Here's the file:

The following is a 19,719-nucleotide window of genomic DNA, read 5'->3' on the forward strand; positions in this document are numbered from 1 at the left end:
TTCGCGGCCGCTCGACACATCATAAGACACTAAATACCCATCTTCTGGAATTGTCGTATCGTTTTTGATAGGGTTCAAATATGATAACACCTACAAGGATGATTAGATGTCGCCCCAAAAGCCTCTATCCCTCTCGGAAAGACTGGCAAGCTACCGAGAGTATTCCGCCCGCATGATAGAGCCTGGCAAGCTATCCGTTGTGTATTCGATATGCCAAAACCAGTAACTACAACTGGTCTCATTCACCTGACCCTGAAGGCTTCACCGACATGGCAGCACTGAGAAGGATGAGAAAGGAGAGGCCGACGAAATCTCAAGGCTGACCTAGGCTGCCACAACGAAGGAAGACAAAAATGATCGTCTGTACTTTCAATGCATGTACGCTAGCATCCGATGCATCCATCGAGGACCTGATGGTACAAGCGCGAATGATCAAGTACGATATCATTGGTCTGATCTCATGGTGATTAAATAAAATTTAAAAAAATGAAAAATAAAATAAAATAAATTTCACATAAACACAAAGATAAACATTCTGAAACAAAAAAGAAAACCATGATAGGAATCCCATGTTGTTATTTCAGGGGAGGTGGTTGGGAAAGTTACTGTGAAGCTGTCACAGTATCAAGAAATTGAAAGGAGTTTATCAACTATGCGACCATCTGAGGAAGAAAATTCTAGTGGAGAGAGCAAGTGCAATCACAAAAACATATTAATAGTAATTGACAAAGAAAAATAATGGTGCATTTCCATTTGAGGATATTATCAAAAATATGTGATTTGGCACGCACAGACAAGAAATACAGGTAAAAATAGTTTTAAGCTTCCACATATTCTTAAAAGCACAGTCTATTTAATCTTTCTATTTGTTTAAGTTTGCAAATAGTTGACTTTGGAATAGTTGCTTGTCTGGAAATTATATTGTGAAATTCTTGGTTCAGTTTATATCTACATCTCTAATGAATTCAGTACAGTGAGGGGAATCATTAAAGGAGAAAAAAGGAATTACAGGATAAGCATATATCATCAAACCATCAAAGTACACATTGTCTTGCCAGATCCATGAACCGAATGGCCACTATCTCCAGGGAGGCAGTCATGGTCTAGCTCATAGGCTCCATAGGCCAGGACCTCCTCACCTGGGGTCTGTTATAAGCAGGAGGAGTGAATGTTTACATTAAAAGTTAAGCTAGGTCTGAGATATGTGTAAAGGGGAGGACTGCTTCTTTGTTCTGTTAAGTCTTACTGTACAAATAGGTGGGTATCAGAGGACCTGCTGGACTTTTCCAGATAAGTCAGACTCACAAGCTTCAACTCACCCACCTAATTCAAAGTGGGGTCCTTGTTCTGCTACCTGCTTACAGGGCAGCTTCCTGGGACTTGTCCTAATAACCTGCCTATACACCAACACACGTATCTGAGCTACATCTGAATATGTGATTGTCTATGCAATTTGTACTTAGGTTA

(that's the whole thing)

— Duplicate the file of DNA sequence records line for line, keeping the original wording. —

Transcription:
The following is a 19,719-nucleotide window of genomic DNA, read 5'->3' on the forward strand; positions in this document are numbered from 1 at the left end:
TTCGCGGCCGCTCGACACATCATAAGACACTAAATACCCATCTTCTGGAATTGTCGTATCGTTTTTGATAGGGTTCAAATATGATAACACCTACAAGGATGATTAGATGTCGCCCCAAAAGCCTCTATCCCTCTCGGAAAGACTGGCAAGCTACCGAGAGTATTCCGCCCGCATGATAGAGCCTGGCAAGCTATCCGTTGTGTATTCGATATGCCAAAACCAGTAACTACAACTGGTCTCATTCACCTGACCCTGAAGGCTTCACCGACATGGCAGCACTGAGAAGGATGAGAAAGGAGAGGCCGACGAAATCTCAAGGCTGACCTAGGCTGCCACAACGAAGGAAGACAAAAATGATCGTCTGTACTTTCAATGCATGTACGCTAGCATCCGATGCATCCATCGAGGACCTGATGGTACAAGCGCGAATGATCAAGTACGATATCATTGGTCTGATCTCATGGTGATTAAATAAAATTTAAAAAAATGAAAAATAAAATAAAATAAATTTCACATAAACACAAAGATAAACATTCTGAAACAAAAAAGAAAACCATGATAGGAATCCCATGTTGTTATTTCAGGGGAGGTGGTTGGGAAAGTTACTGTGAAGCTGTCACAGTATCAAGAAATTGAAAGGAGTTTATCAACTATGCGACCATCTGAGGAAGAAAATTCTAGTGGAGAGAGCAAGTGCAATCACAAAAACATATTAATAGTAATTGACAAAGAAAAATAATGGTGCATTTCCATTTGAGGATATTATCAAAAATATGTGATTTGGCACGCACAGACAAGAAATACAGGTAAAAATAGTTTTAAGCTTCCACATATTCTTAAAAGCACAGTCTATTTAATCTTTCTATTTGTTTAAGTTTGCAAATAGTTGACTTTGGAATAGTTGCTTGTCTGGAAATTATATTGTGAAATTCTTGGTTCAGTTTATATCTACATCTCTAATGAATTCAGTACAGTGAGGGGAATCATTAAAGGAGAAAAAAGGAATTACAGGATAAGCATATATCATCAAACCATCAAAGTACACATTGTCTTGCCAGATCCATGAACCGAATGGCCACTATCTCCAGGGAGGCAGTCATGGTCTAGCTCATAGGCTCCATAGGCCAGGACCTCCTCACCTGGGGTCTGTTATAAGCAGGAGGAGTGAATGTTTACATTAAAAGTTAAGCTAGGTCTGAGATATGTGTAAAGGGGAGGACTGCTTCTTTGTTCTGTTAAGTCTTACTGTACAAATAGGTGGGTATCAGAGGACCTGCTGGACTTTTCCAGATAAGTCAGACTCACAAGCTTCAACTCACCCACCTAATTCAAAGTGGGGTCCTTGTTCTGCTACCTGCTTACAGGGCAGCTTCCTGGGACTTGTCCTAATAACCTGCCTATACACCAACACACGTATCTGAGCTACATCTGAATATGTGATTGTCTATGCAATTTGTACTTAGGTTA